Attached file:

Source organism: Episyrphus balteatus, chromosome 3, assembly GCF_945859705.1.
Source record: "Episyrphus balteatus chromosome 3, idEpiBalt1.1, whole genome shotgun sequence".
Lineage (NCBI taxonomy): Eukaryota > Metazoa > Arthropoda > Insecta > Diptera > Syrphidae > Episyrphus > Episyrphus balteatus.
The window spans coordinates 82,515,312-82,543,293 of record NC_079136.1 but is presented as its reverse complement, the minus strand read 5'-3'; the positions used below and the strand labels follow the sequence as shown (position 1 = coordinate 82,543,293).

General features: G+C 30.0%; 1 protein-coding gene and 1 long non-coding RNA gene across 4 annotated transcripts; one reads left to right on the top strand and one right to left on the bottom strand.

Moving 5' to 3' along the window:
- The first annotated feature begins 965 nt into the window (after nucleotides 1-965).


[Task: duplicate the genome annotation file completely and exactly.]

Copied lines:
Source organism: Episyrphus balteatus, chromosome 3, assembly GCF_945859705.1.
Source record: "Episyrphus balteatus chromosome 3, idEpiBalt1.1, whole genome shotgun sequence".
Lineage (NCBI taxonomy): Eukaryota > Metazoa > Arthropoda > Insecta > Diptera > Syrphidae > Episyrphus > Episyrphus balteatus.
The window spans coordinates 82,515,312-82,543,293 of record NC_079136.1 but is presented as its reverse complement, the minus strand read 5'-3'; the positions used below and the strand labels follow the sequence as shown (position 1 = coordinate 82,543,293).

General features: G+C 30.0%; 1 protein-coding gene and 1 long non-coding RNA gene across 4 annotated transcripts; one reads left to right on the top strand and one right to left on the bottom strand.

Moving 5' to 3' along the window:
- The first annotated feature begins 965 nt into the window (after nucleotides 1-965).